first successful American novelist, James Fenimore Cooper
was born on September 15, 1789, in Burlington, New Jersey. He
was the son of a judge. A year after his birth, the family moved
to Cooperstown, New York, a frontier settlement near Otsego
Lake, where his wealthy father owned large amounts of land.
Cooper was sent to
Yale at the age of thirteen, but was expelled for pranks, which
included training a donkey to sit in a professor’s chair.
He became a sailor in the merchant marine, and then as a midshipman
in the U.S. navy.
In 1809, Cooper inherited
his father’s wealth. Two years later he married Susan
DeLancey and settled down as a gentleman farmer. His first novel
was Precaution (1820), about English high society. The novel
was a failure, but he followed it with The Spy (1821), a historical
romance of the American Revolution, and this brought him fame
Giving up his life
as a farmer, Cooper moved to New York City to continue his career
as a writer. After writing many successful sea tales, he published
the frontier adventure, The Pioneers (1823), which turned out
to be the first of the five books known collectively as the
Leather-Stocking Tales. All of these featured the character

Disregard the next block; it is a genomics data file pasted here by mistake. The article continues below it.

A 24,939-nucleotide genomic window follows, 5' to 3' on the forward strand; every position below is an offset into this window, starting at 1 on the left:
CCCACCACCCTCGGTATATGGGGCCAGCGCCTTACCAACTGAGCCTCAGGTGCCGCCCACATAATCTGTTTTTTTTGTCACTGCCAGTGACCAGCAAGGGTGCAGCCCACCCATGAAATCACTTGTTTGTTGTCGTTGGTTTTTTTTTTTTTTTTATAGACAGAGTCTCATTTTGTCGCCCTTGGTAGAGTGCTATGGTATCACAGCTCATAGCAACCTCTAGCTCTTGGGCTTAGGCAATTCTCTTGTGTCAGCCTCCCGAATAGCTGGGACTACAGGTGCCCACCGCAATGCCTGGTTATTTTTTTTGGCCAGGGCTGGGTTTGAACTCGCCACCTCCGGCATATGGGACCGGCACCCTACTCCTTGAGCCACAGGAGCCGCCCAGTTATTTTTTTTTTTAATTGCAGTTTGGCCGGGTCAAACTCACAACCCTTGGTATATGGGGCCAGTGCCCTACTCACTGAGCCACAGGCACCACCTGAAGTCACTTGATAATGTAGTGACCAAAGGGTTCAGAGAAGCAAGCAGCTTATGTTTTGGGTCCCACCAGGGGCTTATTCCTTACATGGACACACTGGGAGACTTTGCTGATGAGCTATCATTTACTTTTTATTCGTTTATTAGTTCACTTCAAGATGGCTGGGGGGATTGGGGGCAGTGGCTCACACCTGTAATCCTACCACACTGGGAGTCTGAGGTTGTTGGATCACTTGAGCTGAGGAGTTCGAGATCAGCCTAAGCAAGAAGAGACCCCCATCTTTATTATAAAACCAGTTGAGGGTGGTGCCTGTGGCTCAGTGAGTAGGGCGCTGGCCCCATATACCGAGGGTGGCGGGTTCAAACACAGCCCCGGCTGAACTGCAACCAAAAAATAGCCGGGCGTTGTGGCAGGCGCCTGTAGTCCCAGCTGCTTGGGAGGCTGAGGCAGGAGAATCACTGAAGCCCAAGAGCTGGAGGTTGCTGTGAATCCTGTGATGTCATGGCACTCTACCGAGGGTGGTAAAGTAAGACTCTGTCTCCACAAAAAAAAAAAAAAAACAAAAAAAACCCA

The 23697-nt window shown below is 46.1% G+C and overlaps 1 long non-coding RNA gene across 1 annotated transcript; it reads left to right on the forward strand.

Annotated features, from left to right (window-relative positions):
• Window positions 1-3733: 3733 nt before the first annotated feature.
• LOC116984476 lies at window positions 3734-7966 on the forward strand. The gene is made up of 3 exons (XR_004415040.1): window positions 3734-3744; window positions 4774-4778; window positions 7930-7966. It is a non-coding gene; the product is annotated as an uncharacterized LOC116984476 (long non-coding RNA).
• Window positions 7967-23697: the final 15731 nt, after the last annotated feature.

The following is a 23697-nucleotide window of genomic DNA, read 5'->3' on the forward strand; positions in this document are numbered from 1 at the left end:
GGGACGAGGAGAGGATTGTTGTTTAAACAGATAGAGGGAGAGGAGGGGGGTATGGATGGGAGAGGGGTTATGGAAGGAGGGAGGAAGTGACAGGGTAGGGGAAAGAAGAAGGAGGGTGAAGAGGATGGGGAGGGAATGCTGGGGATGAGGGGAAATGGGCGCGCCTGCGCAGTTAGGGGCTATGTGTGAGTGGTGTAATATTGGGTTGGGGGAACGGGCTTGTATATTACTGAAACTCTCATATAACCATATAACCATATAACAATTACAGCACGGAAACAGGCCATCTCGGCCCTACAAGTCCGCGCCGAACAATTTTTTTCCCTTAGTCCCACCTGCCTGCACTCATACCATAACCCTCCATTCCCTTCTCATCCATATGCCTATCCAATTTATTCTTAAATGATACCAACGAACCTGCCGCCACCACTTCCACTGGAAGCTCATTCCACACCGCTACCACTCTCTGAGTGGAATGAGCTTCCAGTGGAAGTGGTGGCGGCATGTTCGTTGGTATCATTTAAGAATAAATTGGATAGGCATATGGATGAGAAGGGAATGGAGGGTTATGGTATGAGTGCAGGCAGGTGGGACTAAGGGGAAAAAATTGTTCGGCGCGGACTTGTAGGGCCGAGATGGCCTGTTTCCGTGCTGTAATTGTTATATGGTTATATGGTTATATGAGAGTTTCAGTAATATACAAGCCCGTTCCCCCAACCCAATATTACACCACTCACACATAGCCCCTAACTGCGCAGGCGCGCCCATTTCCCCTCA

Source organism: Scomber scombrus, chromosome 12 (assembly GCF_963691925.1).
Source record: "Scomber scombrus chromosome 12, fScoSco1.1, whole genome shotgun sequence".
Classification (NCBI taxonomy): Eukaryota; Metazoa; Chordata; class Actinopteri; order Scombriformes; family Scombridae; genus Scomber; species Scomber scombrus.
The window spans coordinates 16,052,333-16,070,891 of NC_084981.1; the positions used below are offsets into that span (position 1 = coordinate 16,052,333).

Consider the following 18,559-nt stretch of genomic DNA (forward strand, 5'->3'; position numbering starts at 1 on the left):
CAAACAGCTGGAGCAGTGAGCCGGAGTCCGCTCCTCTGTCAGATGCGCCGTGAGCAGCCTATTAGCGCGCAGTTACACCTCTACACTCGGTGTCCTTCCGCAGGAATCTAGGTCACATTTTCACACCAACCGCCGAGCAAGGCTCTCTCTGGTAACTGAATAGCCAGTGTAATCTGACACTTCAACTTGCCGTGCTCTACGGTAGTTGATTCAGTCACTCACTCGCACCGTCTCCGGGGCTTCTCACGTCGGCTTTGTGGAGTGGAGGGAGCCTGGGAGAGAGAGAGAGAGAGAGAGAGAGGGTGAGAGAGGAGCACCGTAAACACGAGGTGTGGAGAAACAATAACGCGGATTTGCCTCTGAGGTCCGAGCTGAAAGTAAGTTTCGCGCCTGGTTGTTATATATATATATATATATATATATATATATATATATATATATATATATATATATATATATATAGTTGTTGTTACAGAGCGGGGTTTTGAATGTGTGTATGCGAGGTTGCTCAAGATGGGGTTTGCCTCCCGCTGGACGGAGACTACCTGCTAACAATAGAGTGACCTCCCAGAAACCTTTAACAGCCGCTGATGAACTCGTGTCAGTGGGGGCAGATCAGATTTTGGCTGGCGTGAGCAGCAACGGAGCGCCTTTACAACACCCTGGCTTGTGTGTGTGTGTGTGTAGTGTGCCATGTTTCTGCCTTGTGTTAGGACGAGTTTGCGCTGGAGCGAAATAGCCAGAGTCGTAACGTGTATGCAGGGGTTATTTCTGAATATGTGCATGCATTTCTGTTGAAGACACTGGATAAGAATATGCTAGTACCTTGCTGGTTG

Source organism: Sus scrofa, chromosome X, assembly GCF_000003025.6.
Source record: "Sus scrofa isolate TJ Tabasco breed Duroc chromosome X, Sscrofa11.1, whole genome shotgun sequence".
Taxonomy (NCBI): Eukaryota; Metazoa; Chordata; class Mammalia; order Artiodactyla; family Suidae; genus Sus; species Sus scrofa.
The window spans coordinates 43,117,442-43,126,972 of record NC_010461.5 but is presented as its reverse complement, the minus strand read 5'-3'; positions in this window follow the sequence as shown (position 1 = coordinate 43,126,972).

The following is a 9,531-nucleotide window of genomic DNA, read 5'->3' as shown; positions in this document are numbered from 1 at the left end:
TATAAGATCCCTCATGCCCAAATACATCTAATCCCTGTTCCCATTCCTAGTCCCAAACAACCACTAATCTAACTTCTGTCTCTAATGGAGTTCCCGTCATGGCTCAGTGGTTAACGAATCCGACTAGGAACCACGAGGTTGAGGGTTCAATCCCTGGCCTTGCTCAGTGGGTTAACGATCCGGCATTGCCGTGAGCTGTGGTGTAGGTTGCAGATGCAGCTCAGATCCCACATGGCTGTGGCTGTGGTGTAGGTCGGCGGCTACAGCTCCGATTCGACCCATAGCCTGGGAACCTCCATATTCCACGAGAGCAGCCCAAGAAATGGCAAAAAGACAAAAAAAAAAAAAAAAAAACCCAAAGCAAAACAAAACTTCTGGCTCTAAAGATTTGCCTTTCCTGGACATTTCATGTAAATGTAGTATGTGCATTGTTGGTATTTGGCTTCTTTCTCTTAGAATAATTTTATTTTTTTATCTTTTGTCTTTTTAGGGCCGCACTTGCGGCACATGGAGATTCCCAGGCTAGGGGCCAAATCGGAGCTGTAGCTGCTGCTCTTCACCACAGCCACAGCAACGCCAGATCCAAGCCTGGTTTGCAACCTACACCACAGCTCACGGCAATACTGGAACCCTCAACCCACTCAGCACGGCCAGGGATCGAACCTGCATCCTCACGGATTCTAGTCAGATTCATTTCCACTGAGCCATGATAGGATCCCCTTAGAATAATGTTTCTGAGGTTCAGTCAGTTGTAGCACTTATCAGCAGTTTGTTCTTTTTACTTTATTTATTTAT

Natty Bumppo (also known as Hawkeye and Leather-Stocking). The
Last of the Mohicans (1826) was the second of the Leather-Stocking
Tales. The Deerslayer (1841), The Pathfinder (1840), and The
Prairie (1827) are the others in the series.
Cooper moved to Europe, where he lived in Paris and traveled
extensively. While in Paris he wrote three historical novels
set in medieval Europe, as well as books about democracy, politics
and society. On his return to the United States in 1833, he
continued to write, but also became involved in many legal squabbles
with the press. Disliking what he saw as the decline of American
democracy, he acquired conservative views and became known as
Cooper died on September 14, 1851, the day before his sixty-second
birthday. The Leather-Stocking Tales continued to be read and
admired long after his death. In the twentieth century, The
Last of the Mohicans, the most popular of the tales, was made
into several films, most recently in Michael Mann's 1992 version,
and a television series.